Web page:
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Previous Challenge Entry (Level 3 – Advanced)
Topic: Willingness (02/21/05)

TITLE: A Donkey's Diary
By Lois Jennison Tribble


MONDAY, 4:35 PM:

Eleven-year-old Rebekah bounces into the room where I sit at our family's computer station. "What's your assigned topic this week, Mom?" she asks.


"Willingness, huh? You got any ideas?"

"Maybe. I'm doing Bible research."

"You should write about a donkey."



"Have a story yet, Mom?"

"Almost -- I'm researching: it's about a lamb."

"Oh. A donkey would be better."

"But donkeys don't symbolize willingness: lambs do."

"It's your story," Rebekah says, shrugging.


"It's gonna be great, Rebekah. There's this family from the city that has to move back to the country, to the family ranch. The son, Ross -- he raises a bum lamb. . . ."

"A what?"

"A bum lamb. That's what you call orphaned lambs -- I did research."

"It's bad enough to lose your parents, but that doesn't make you a bum!" Rebekah complains.

"Never mind, just wait till you read it."


Rebekah hands back my story. "I hate it, Mom -- it gives me the creeps! You can't start out by killing the lamb: 'Jed hung lifeless; head down, suspended on a rod strung through his legs. Margo's husband and widowed father-in-law stood behind Jed's body, with knives in their bloodstained hands. Beyond them, Margo could see her son, Ross, approaching from the vineyard. Had he seen?' Knives and bloodstained hands? BLOODSTAINED? I'm gonna have nightmares!"

"I did that deliberately; it ties in later. You know, Jesus, the Lamb of God who willingly spilled His blood so that we might live?"

"I don't care -- I think it's awful!" Rebekah wails.

"Never mind, Rebekah. Get Danny: I need a second opinion."

My fourteen-year-old son reads carefully, staring at me long and hard at the end. "Is this family Jewish?"

"No: why do you ask?"

"Otherwise, I don't see why they need to kill Ross's lamb. It's his PET!"

"It doesn't work to make them Jewish," I answer. "You look perplexed, Danny. Lambs aren't eaten for Passover anymore, not without the temple for ceremonial sacrifice -- I did research!"

"Do the donkey, Mom," Rebekah whispers.

FRIDAY, 2:21 PM:

I'm beginning to panic. What do kids know, anyway? "Read it again, Rebekah." The message sizzles in two winner paragraphs, when Eli, the father-in-law, explains to his son's city-bred wife, Margo, the need for the lamb:

"'On Easter we make Rosie's recipe; that means lamb, roasted with sea salt and freshly milled pepper, with garlic, mint, and coriander -- in remembrance of Jesus' sacrifice. We raise our own lamb; God didn't ask a stranger to die for us, and neither do we. At serving time, we drizzle parsley juice over all: the lamb, roasted potatoes, carrots, and parsnips heaped on a platter. Pastor Price says that roasting speaks of judgment for sin: our sin. And the bitter parsley -- that speaks of the bitterness of the cross, and experiences like this after receiving Jesus Christ as our Savior. Living for Jesus ain't no egg hunt, you know.'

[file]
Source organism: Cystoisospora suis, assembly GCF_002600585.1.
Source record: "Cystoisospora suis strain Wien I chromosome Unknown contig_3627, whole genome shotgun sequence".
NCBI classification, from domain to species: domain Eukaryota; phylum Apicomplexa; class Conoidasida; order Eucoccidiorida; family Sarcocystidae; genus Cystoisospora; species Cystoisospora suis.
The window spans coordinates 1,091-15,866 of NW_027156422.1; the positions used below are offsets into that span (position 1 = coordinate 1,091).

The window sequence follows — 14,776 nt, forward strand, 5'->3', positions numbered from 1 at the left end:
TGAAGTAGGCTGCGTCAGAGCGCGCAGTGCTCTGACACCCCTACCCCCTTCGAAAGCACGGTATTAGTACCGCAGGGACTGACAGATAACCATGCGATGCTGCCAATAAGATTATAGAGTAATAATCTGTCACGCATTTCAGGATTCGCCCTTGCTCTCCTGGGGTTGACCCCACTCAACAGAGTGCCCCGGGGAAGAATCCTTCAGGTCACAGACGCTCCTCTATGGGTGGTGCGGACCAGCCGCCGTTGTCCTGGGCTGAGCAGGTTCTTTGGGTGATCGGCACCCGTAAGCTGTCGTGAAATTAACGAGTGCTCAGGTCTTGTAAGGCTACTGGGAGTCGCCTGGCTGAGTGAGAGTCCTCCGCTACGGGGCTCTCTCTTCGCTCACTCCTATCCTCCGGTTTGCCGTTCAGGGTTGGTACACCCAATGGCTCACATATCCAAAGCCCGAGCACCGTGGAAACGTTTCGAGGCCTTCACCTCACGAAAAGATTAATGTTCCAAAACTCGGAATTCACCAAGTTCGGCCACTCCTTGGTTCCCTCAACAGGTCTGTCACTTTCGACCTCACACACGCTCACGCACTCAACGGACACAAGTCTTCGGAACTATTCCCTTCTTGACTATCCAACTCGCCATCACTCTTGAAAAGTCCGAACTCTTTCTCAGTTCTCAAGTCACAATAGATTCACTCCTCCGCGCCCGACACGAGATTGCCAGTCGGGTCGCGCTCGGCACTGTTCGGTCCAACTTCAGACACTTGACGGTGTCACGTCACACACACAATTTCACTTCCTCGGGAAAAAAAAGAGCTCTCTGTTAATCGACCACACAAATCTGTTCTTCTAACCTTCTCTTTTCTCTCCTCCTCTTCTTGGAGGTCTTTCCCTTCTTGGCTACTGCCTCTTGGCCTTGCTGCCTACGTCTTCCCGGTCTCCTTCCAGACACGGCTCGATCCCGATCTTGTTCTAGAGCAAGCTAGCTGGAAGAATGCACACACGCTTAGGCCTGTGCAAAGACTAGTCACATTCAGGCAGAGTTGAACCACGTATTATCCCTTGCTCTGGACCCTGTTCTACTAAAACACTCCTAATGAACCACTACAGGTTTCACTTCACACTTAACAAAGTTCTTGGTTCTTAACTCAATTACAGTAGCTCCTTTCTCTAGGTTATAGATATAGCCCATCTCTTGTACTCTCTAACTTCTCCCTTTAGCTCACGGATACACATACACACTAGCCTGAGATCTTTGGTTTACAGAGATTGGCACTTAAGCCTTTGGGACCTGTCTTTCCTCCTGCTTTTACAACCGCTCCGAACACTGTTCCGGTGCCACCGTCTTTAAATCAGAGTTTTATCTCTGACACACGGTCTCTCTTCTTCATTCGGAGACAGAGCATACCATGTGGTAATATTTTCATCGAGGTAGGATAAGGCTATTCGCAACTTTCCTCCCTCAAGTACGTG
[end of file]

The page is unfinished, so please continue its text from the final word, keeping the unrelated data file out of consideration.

"'I guess not,' Margo answered.

"'God the Father invited us all to His banquet, Margo. Jesus offered to be the main course, but some people, including you, are offended by His offering. 'Whoever eats my flesh and drinks my blood has eternal life,' Jesus said (John 6:54 NIV). Jesus is a willing giver, and He has the right to offer the gift. But here's the hitch: His gift don't mean squat unless you take it. You got to be willing! But when you add His willingness to yours, gal -- you got yourself a miracle.'"

I smile at Rebekah. "Isn't it wonderful? Both Margo and Ross get saved, and everyone lives happily ever after."

"Sure, Mom: except the lamb." There's that look again.


"Rebekah -- Did I tell you the story about the pig and the chicken?"

"No, Mom."

"Well, a pig and a chicken observe a family preparing for a banquet. Caught up with excitement, the pig suggests they each offer something for the feast. 'Fantastic!' the chicken replies. 'I know just the thing -- ham and eggs!'

"'Easy for you!' protests the pig, 'But I ain't willing to make a total commitment!'"

Danny walks by, giving the "thumbs down" signal. I scowl at him.


I'm caught staring at the monitor again. "Why don't you just write about the donkey, Mom?" Rebekah prods delicately.

"BECAUSE I'M NOT WILLING: THAT'S WHY!!!" Glaring at FaithWriter's preview, I close it and click "Submit".

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This article has been read 957 times
Member Comments
Member Date
Marjorie Arrowood02/28/05
This is hilarious! I love it!
Debbie OConnor02/28/05
I know who this is! :) Great job. Funny and too true to life. Been a donkey myself many times. Big hugs to you and yours!
Jeremy McNabb03/02/05
This is quite possibly one of the most unusual (and best) essays I've seen in a while. I absolutely loved it. I cannot wait to find out who the author is, so that I can bactrack my way through the rest of your submissions. Great job!
Deborah Bauers03/02/05
Very real! Very creative piece of work. Somewhere in the Bible there should be a verse that says, "And professing themselves to be like lambs, they became donkeys!" Loved it!
Annette Agnello03/03/05
It's comforting to know I'm not the only one going off on tangents that lead nowhere. You manneged to turn your problems into solid gold.
Kathy Bruins03/04/05
I give you a thumbs up!
donna robinson03/04/05
This was a great read from beginning to end! A delightful way for me to end the evening reads!
Sally Hanan03/04/05
I add my praises for this piece, very enjoyable.
Deborah Parker03/06/05
I enjoyed this. It was different.
Cheri Hardaway 03/21/05
This was such a pleasure to read! I just loved it! God bless you,
Dixie Phillips04/23/05
This is adorable! I loved how Rebekah kept prodding you..... Trying to make you be willing! Loved the way you showed the "inner struggle" with our wills! Wonderful job!